"Grieving Geographies are spaces of complex collective loss due to multiple interconnected forms of violence."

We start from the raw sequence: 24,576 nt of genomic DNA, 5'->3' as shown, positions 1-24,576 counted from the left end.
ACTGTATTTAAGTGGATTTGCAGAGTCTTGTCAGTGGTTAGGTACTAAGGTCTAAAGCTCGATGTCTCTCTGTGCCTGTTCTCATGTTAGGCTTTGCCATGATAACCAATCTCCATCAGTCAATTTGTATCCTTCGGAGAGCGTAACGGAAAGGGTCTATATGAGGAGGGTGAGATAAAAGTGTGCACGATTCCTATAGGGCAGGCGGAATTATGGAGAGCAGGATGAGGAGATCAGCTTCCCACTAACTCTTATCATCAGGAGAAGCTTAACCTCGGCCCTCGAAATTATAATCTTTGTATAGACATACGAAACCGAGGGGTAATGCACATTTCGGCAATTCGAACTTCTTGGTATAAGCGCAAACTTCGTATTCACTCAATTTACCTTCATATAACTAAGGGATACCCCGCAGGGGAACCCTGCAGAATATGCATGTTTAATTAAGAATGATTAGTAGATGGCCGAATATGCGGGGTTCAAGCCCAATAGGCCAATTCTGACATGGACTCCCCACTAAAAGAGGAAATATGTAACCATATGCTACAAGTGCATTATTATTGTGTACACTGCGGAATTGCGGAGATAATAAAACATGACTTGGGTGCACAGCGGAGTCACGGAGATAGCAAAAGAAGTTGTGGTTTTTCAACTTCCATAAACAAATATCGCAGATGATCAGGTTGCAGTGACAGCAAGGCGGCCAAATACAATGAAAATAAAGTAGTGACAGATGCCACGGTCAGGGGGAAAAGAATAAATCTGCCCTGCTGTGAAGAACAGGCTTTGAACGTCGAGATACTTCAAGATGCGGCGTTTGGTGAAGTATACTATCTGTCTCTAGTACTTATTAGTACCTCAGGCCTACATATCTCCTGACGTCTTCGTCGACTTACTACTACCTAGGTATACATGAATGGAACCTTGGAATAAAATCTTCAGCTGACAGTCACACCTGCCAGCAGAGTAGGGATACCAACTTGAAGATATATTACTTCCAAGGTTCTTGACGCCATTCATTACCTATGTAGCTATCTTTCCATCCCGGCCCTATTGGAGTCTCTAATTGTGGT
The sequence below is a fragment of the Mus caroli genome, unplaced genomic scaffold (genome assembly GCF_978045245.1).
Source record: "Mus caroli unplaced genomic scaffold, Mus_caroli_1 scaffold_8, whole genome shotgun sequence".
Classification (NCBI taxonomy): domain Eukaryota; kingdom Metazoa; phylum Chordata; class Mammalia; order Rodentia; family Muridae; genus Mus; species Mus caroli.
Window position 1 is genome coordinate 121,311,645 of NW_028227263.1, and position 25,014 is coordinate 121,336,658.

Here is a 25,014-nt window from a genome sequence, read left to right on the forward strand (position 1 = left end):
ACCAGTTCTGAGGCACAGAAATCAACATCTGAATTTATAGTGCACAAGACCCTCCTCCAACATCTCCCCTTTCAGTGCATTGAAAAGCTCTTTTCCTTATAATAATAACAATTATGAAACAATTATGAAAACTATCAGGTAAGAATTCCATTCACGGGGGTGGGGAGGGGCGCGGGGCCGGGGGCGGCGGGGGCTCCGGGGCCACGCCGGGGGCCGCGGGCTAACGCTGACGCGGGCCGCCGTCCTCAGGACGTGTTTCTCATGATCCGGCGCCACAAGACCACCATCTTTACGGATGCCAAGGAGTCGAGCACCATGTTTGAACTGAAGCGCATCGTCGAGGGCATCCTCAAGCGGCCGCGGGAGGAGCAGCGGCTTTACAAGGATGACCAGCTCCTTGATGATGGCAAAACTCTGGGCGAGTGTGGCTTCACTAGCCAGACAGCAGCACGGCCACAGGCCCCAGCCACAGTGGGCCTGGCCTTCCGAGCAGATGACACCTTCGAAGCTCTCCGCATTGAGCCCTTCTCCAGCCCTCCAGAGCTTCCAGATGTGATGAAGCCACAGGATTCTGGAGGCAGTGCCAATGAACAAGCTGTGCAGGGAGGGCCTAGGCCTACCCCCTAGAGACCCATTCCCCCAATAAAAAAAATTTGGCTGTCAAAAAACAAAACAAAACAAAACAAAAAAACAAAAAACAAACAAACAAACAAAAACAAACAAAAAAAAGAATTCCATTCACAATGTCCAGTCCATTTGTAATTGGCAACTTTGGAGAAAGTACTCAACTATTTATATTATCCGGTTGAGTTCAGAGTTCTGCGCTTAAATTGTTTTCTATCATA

Engaging with critical race theory, feminist geography and anthropology, and political ecology, this paper explores the intersections of gender, race, and the environment in the context and legacies of colonialism in Mexico. Black and Indigenous women in the Coast of Oaxaca grieve for the lagoons that are dying in front of them due to governmental and neoliberal policies, but also for the loss of members of their communities due to violence. I argue that facing the slow death of their lagoons system, plus everyday forms of violence, Black and Indigenous women organize to defend life, livelihood, and the lagoons in their community. These women have created everyday practices of resistance and alternative economies based on care and solidarity. This presentation argues that grief can become a fuel for hope and political mobilization, in which at the center is the defense of human-non-human life and an intertwined affective relationship.